5. Rick Vanderwall with Mayor Crews at Artapalooza
    6. Rick Price at Song Swap, 9-3   [note: this pic is now at the end of this series]
    7. Karla Ruth and Deb Niermann at Song Swap 
    8. Uncle Chuck, Perry Miller, and Jay at Artapalooza 
    9. Uncle Chuck at Artapalooza 
    10. Mike Morris at Jameson’s 
    11. Raldo and Friends Rehearsing 
    12. Raldo and friends from Outside 
    13. Brothers Gors at Jameson’s 
    14. George, Jim, and Paul at Jameson’s 
    15. Phil Watson at Song Swap, 9-3
    16. Barb Waters at Song Swap. 10-1
    17. Kim Nicholson at Song Swap, 10-1  
    18. Marty Drilling at Song Swap, 9-3
    19. Song Swap 10-1
    20. Eli Smith at Song Swap, 9-3

    Posted in
    • Cedar Valley Chronicles
  • The Unexamined Life Can Kill--The Danger of Meaninglessness

    • Posted on Oct 11, 2015
    Here's this morning's WCF Courier column.  Why seeking and finding meaning makes all the difference--and that would be positive meaning.  

    In my decades of teaching at UNI, a year seldom went by that I didn’t notice at least one young, white male who fit the profile of a mass shooter.  Right in my class.   

     Sullen, usually slouched, no smiles, never contributing to discussions.  Often these sad students dropped the class, or may as well have.  

     Such lonely souls worried me, even when they didn’t disappear.  They just seemed to give up, and came to class in body only. If they finished, they were undistinguished and unknown.    
    When they have access to guns, they’re potential shooters.  And most have access to guns.   

    Gun control?  With millions of weapons already out there, that seems like a dead end.   Still, we need at least as much control for gun ownership as for car ownership.  Well regulated, as the second amendment says.     

     Beyond that, the only hope I see is spiritual. 

     I don’t mean imposing a set of religious beliefs.  That would be as unconstitutional as confiscating guns. 

     These lost students and dropouts suffer from feeling that their lives are essentially hollow, meaningless exercises in futility. No wonder suicides are common.   

     We now live in a toxic cultural stew: Competition, individualism, violent media depictions that center on gunplay, and no values beyond protecting lonely and fragile egos. 

     Last year I co-taught a course where we discussed several films and books about moral choices.   Many of the characters we studied suffered from the soul-sickness that leads to depression and potentially suicide.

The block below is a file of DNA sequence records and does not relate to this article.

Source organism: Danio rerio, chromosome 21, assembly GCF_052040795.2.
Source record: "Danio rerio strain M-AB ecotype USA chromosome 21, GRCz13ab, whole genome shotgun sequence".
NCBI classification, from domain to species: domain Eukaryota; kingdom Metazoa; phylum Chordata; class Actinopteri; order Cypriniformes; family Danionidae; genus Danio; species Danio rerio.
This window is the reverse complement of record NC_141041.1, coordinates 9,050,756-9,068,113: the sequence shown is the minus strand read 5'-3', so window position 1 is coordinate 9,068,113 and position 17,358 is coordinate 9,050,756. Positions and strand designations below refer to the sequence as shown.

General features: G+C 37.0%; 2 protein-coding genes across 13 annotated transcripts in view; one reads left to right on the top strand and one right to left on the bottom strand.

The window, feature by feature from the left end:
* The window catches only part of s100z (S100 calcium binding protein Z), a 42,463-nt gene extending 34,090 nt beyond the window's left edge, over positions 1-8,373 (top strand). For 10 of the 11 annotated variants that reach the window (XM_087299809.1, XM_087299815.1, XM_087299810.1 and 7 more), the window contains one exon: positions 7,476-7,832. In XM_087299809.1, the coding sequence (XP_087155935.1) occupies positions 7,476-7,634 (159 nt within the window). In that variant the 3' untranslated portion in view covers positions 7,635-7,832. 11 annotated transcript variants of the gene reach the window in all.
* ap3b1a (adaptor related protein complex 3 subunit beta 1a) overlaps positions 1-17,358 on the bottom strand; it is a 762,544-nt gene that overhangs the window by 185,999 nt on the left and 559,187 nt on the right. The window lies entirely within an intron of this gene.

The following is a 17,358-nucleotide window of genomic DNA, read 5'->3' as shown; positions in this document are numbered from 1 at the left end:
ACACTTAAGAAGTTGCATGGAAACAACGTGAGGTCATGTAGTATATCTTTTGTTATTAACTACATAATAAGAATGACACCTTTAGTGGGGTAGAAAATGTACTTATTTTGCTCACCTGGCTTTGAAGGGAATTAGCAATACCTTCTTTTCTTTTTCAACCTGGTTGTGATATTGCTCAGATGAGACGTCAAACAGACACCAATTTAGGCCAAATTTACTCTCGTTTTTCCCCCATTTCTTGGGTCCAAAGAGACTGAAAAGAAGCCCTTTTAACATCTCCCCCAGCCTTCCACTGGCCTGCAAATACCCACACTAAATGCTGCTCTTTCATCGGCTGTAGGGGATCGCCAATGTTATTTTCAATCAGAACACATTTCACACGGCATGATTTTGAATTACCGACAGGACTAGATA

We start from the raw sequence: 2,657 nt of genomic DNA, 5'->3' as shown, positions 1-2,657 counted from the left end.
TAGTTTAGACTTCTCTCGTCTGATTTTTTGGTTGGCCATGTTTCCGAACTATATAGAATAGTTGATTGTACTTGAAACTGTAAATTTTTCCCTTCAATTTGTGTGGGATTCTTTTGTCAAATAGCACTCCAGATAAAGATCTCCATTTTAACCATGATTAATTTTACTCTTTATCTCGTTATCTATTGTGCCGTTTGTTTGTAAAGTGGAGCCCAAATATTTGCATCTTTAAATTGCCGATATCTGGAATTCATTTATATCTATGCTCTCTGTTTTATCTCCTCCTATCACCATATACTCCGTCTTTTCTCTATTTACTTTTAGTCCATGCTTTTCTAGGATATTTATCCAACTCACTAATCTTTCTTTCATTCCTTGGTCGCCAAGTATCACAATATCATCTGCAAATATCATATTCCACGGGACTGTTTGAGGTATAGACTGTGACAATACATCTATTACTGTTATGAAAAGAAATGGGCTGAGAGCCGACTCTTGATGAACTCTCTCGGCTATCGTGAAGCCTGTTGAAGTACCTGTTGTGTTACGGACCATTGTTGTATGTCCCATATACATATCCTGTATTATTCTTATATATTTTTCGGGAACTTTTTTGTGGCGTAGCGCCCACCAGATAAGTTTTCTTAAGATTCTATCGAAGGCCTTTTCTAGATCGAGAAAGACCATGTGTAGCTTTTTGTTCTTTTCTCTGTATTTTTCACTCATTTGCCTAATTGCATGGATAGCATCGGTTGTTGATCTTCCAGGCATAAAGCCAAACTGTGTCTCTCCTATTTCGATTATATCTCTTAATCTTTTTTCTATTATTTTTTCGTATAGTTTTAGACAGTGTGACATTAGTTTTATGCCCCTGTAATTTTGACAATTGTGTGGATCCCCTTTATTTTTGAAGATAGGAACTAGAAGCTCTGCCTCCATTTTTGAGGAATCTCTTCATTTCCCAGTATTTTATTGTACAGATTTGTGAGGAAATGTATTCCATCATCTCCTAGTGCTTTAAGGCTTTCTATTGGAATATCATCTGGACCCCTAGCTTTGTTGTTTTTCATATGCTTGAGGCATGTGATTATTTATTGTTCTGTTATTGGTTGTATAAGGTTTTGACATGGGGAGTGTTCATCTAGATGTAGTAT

Class discussions focused on the differences among characters who survived, prospered, and eventually found meanings that gave them life and hope.   Other characters became depressed and descended into despair and suicide.   

    Three contrasting examples: Neil Perry in the film Dead Poet’s Society, Edna Pointellier in Kate Chopin’s The Awakening, and Viktor Frankl in his nonfiction holocaust memoir Man’s Search for Meaning. They all reveal the same powerful lesson:  Meaninglessness can be fatal.    

     Neil Perry committed suicide, not because he had not found meaning, but because he was prevented from realizing it by his authoritarian father.  
    At the point where Neil would have chosen to find a fulfilling career, his father insisted on forcing him into a career about which he cared nothing.  In a fit of depression about the meaninglessness of his future life, Neil commits suicide.  

     Edna Pointellier discovers that her marriage is a sham and unsalvageable.    She tries an affair, then distracts herself with various hobbies, but found nothing she cared about. For her, suicide seems a better alternative than a living a meaningless life. 

     Viktor Frankl, in contrast, writes about a genuine solution.  Frankl survived horrific traumas as a prisoner in Auschwitz, where he developed his ideas about creating and living a meaningful life.  Man’s Search for Meaning deserves serious attention as an antidote to meaninglessness. 

     At the risk of oversimplifying, Frankl believes that every moment involves choices, and consciously using that moment to make positive choices makes all the difference.  But you have to know it’s possible.   

     As Frankl puts it,  “Between stimulus and response, there is a space. In that space is our power to choose our response. In our response lies our growth and our freedom.” 

     I’m well aware that someone who feels rejected and lonely, who’s driven by obsessions and self-pity, who has access to guns, probably won’t suddenly find a meaningful better life.  It has to happen early, and often.   

     I’m talking about a widespread and constant conversation about finding positive larger meanings beyond the self.  Religions offer one way, as does spiritual seeking, commitments to causes, vocations, and powerful relationships with genuine intimacy and love. 

     Without any sense of meaning, people become dangerous to themselves and others.  

     The unexamined life can kill.  

    Go comment!
    Posted in
    • Death
    • Cedar Valley Chronicles
Contact Scott Header
Contact Scott Photo
Brothers Blood Book
James Hearst
Landscape Iowa CD